“Who is steering this ship?”

This was the question the Wenatchee Valley College faculty union posed in the 11-page report about the college’s enrollment and budget crisis presented to the Board of Trustees last month. The comparison of WVC to a ship is apt. It is subject to the often unpredictable and unforgiving tides of the economy, the state legislature and changing demographics. This is most definitely the case with WVC’s current budget crisis.

Jim Richardson | Education Investing in our colleges means investing in the futures of our students and communities

Jim Richardson

WVC president

After a higher than expected drop in enrollment this fall, the college was left with a projected $1 million budget deficit. With an increasingly inflexible budget due to how the state funds community colleges and other legislative mandates, the college has less control over how its budget is spent than ever before. Many cost-saving measures have been taken — the most difficult have been in the form of furlough days for exempt and classified employees and the elimination of 21 exempt and classified positions.

The budget crisis moved the faculty union to call for my removal at the public Board of Trustees meeting in January. The union did not approach me prior to the meeting with their concerns, and have not approached me since. The Board of Trustees in their statement to union leadership expressed a willingness to discuss with faculty, but has received no response. We must try once more to move forward together. But this is challenging to do while there are still many misunderstandings about the financial crisis.

The faculty union has, intentionally or not, perpetuated many misconceptions about the causes and effects of the budget crisis, which I have tried to clear up in media interviews, press releases and on the college budget webpage. To see these topics and many others addressed in more detail, I strongly encourage you to visit the FAQ page on wvc.edu/Budget. But there are a few pressing points I must clarify now.

Students are first priority

First, I’d like to address concerns over how this will affect students.

There have been claims that students are “being asked to pay more for less” with their course fees, and that they have not been made a priority by the college. All of these points are untrue, and counter to the very core of the college’s mission.

We have worked hard to ensure that classes and academic programs were prioritized and that many support services remain to help our students succeed. Just last spring, the college was commended by the Northwest Commission on Colleges and Universities for “holistic support of student success and supporting all students” and creating “a diverse, welcoming and inclusive environment for students, faculty and staff of all backgrounds.”

New course fees were implemented before the financial troubles arose, after a review of our academic programs revealed that courses were underfunded and costs of equipment and materials were not being covered. These fees help provide well-stocked classrooms and up-to-date tools and resources for students.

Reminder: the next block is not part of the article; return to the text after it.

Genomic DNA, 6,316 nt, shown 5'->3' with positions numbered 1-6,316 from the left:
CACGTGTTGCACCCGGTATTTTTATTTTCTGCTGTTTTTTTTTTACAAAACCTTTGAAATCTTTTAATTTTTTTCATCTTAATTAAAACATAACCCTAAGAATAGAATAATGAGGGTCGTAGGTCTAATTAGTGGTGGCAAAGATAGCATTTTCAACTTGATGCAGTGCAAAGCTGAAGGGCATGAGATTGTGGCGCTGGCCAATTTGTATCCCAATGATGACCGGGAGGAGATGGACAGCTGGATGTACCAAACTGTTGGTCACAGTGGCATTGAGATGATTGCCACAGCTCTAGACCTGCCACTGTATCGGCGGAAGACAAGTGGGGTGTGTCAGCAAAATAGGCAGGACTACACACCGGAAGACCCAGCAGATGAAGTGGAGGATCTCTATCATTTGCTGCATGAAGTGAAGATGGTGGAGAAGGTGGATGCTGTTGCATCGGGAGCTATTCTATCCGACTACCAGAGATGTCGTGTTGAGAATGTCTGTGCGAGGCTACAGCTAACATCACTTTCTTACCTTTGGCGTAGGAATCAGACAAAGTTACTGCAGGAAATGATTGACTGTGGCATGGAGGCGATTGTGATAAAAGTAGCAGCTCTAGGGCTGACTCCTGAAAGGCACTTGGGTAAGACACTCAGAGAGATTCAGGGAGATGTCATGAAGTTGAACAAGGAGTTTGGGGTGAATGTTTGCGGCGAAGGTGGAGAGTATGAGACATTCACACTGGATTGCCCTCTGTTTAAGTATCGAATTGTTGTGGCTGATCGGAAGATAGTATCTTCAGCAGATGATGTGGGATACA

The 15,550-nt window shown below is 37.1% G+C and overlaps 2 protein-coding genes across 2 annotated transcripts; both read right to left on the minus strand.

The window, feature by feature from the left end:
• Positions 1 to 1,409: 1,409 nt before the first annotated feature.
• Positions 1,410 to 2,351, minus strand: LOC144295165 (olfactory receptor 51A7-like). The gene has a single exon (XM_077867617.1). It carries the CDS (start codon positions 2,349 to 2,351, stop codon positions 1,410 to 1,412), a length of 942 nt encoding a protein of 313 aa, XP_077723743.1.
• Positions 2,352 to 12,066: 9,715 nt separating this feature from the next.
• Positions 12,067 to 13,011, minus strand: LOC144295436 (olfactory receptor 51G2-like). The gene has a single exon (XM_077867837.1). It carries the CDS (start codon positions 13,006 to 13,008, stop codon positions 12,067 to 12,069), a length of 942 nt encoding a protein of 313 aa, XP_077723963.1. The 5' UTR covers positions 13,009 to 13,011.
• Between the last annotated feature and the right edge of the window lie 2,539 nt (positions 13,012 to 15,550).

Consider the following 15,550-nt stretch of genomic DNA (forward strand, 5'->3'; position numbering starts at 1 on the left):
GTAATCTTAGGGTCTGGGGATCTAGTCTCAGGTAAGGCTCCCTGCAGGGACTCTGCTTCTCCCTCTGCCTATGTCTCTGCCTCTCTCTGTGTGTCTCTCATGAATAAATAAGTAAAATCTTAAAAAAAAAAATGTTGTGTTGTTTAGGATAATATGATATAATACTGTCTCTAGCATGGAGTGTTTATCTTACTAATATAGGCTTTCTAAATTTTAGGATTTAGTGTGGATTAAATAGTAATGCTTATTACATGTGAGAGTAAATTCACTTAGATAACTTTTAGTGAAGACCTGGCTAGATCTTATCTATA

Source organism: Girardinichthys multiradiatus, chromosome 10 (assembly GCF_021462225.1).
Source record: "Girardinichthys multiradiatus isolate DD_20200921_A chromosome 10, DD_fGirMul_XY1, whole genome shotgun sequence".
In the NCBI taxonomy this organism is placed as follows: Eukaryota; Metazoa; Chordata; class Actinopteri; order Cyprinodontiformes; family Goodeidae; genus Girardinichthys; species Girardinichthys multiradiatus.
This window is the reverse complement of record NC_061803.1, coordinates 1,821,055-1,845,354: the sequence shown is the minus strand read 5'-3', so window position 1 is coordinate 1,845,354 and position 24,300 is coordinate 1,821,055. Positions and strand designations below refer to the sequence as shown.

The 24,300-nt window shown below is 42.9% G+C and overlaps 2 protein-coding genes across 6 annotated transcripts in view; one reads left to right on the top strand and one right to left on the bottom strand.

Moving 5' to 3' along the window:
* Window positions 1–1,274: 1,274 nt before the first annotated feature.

Construction of new buildings

One of the most prominent misconceptions about college’s finances is that the construction of buildings over the past few years is the reason for our current budget problems. First, it is important to understand that construction projects are paid for from capital project funding from the state, not the operating budget (which is used for personnel, among other things). Concerns over the four existing certificates of participation (COPs, similar to a mortgage) are unwarranted. Only one existing COP (for the Music and Art Center) is paid out of the operating budget, and it accounts for less than 1% of annual expenses.

Setting the record straight

Finally, I need to address a few blatant falsehoods.

The union has accused me of intentionally misleading the public and the college about the causes of this budget crisis and driving a wedge among employees. Far from it, I have done my best to be transparent and communicative. All of the information I have about this budget crisis and its causes are on the budget webpage, along with a timeline of my communications to campus.

The union has also speculated about future layoffs, specifically faculty layoffs. No additional layoffs are planned, and we are doing everything we can to prevent more. I would also like to make it clear that I believe our faculty members play a crucial role at the college, and allow us to provide an excellent educational experience for our students. I consider them to be incredibly valuable members of our team, and that is why we have increased full-time faculty numbers to their highest level in history at 92.

Moving forward

The conversation surrounding the future of the college is happening in news outlets across the region, rather than face-to-face. This must stop. Divisiveness has not and will not serve us as we move forward. Things must change — beginning with the relationship between me and the faculty union.

To the faculty union: Let’s talk, face-to-face. Bring your concerns and questions. Let’s set the record straight on what is going on at the college and how it will impact our future. Our shared mission is the same: to serve our students and the community.

In short, let’s work to steer the ship together to ensure the continued longevity and success of Wenatchee Valley College.

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Jim Richardson is president of Wenatchee Valley College. He can be reached at jrichardson@wvc.edu or 682-6400.